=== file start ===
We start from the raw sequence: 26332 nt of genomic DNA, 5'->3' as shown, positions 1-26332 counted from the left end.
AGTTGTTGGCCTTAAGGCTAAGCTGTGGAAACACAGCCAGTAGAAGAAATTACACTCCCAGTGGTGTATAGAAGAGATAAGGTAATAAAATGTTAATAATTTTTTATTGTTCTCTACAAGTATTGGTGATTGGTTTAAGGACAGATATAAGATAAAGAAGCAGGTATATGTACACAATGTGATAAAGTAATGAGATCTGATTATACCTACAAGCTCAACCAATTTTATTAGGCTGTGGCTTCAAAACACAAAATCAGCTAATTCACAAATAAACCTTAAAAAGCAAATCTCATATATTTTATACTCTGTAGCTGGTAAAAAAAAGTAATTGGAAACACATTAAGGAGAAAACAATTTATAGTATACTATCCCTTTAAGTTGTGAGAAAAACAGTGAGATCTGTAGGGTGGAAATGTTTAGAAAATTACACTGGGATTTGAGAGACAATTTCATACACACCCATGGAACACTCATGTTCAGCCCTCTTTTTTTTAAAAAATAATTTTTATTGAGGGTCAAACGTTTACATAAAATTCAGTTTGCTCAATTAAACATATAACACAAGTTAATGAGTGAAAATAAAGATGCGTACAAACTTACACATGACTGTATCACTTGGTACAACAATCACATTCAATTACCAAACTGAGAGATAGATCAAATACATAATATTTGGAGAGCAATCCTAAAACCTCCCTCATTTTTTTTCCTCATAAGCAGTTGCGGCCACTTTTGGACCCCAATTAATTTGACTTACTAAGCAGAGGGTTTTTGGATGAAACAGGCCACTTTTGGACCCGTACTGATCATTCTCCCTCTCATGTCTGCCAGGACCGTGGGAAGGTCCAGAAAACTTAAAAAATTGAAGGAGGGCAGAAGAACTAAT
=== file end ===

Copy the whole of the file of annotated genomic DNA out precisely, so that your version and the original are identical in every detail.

We start from the raw sequence: 26332 nt of genomic DNA, 5'->3' as shown, positions 1-26332 counted from the left end.
AGTTGTTGGCCTTAAGGCTAAGCTGTGGAAACACAGCCAGTAGAAGAAATTACACTCCCAGTGGTGTATAGAAGAGATAAGGTAATAAAATGTTAATAATTTTTTATTGTTCTCTACAAGTATTGGTGATTGGTTTAAGGACAGATATAAGATAAAGAAGCAGGTATATGTACACAATGTGATAAAGTAATGAGATCTGATTATACCTACAAGCTCAACCAATTTTATTAGGCTGTGGCTTCAAAACACAAAATCAGCTAATTCACAAATAAACCTTAAAAAGCAAATCTCATATATTTTATACTCTGTAGCTGGTAAAAAAAAGTAATTGGAAACACATTAAGGAGAAAACAATTTATAGTATACTATCCCTTTAAGTTGTGAGAAAAACAGTGAGATCTGTAGGGTGGAAATGTTTAGAAAATTACACTGGGATTTGAGAGACAATTTCATACACACCCATGGAACACTCATGTTCAGCCCTCTTTTTTTTAAAAAATAATTTTTATTGAGGGTCAAACGTTTACATAAAATTCAGTTTGCTCAATTAAACATATAACACAAGTTAATGAGTGAAAATAAAGATGCGTACAAACTTACACATGACTGTATCACTTGGTACAACAATCACATTCAATTACCAAACTGAGAGATAGATCAAATACATAATATTTGGAGAGCAATCCTAAAACCTCCCTCATTTTTTTTCCTCATAAGCAGTTGCGGCCACTTTTGGACCCCAATTAATTTGACTTACTAAGCAGAGGGTTTTTGGATGAAACAGGCCACTTTTGGACCCGTACTGATCATTCTCCCTCTCATGTCTGCCAGGACCGTGGGAAGGTCCAGAAAACTTAAAAAATTGAAGGAGGGCAGAAGAACTAAT